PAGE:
AGOA Preview: Generalized System of Preferences
This week, in preparation for the annual African Growth and Opportunity Act (AGOA) Forum, USTR.gov is reviewing trade preference programs for a look at how developing countries can use trade to help alleviate poverty and raise living standards.
U.S. Trade Representative Ron Kirk has said, "Expanded trade with the world's developing countries is critical to boosting their growth, reducing income inequality, and providing people with hope for the future. The GSP program is an important step in helping to revive global trade and restoring our sense of faith in international commerce to help improve lives at home and abroad."
The Generalized System of Preferences (GSP) is a program that promotes economic growth of developing countries through trade while expanding the choices of American industry and consumers. Generally, when goods are imported into the United States, customs duties are collected on the products. The GSP program helps developing countries by providing "preferences" to certain products - allowing U.S. importers to import certain goods from beneficiary developing countries free of customs. The GSP program also advances the international recognition of worker rights and the protection of intellectual property rights abroad by requiring that beneficiary countries take steps to protect worker rights and provide adequate and effective intellectual property rights.
The GSP program was established by Congress on January 1, 1976, through the Trade Act of 1974. The current program expires on December 31, 2009. In 2008, the GSP program provided preferential duty-free treatment for about 4,800 products from 131 designated beneficiary countries and territories (including least-developed countries) totaling $31.7 billion in imports. You can see a complete list of beneficiary countries here.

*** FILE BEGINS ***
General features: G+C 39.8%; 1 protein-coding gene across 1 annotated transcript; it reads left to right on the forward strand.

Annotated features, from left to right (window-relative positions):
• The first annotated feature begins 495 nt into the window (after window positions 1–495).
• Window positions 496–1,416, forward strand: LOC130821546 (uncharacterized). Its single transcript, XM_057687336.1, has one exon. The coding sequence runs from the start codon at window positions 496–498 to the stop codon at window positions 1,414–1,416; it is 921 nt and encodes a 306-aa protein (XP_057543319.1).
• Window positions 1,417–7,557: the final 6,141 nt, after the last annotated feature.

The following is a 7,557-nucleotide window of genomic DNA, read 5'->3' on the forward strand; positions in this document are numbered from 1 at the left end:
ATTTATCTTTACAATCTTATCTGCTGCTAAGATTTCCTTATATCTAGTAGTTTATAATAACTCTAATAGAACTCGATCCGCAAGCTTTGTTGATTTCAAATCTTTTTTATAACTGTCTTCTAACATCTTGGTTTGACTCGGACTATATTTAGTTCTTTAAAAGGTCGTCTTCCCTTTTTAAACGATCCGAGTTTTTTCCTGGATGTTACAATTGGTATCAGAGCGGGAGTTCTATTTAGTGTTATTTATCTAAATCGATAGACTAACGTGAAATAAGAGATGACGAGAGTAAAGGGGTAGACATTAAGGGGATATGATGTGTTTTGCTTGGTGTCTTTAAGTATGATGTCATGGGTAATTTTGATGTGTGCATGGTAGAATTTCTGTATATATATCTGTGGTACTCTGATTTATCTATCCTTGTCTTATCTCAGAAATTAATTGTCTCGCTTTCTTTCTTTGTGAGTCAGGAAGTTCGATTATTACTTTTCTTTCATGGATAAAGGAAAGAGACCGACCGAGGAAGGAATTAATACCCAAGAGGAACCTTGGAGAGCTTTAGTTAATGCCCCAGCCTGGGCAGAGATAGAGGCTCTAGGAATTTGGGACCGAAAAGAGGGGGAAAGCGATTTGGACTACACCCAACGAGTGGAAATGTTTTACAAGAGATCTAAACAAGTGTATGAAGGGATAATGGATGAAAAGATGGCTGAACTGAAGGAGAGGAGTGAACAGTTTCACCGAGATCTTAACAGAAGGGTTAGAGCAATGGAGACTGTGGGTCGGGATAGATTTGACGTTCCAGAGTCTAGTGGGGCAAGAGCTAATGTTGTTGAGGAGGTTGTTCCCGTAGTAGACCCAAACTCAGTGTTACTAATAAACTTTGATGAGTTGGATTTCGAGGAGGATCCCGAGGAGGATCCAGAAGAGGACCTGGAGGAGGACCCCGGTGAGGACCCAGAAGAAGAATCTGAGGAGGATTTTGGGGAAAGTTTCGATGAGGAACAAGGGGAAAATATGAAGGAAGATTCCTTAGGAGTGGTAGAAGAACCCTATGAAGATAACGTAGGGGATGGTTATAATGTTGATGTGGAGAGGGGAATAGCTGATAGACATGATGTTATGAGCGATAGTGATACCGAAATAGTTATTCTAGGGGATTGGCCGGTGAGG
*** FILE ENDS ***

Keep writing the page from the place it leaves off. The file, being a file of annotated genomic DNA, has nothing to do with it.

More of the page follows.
By promoting trade with developing countries, the GSP program provides an effective market-oriented approach to alleviate poverty and to improve the standard of living in developing countries. For example, garden brooms made from coir natural fiber are one type of GSP-eligible product that helps to increase the incomes of rural women entrepreneurs in Sri Lanka.
Additionally, the GSP program helps American companies by allowing businesses to save on customs duties. For many American companies, significant duty savings translate to lowered costs of production and increased potential for business growth. Businesses can pass savings on to consumers in turn. The GSP program also helps support thousands of jobs in the United States, particularly in small and medium-sized businesses, some of the primary drivers of employment growth. For example, according to a 2006 report by the American Chamber of Commerce, S&V Industries, a small business from Akron, Ohio, that supplies equipment to the U.S. transportation industry, was able to grow from four to 20 employees due to duties saved under the GSP program.
Visit the GSP page for more program information.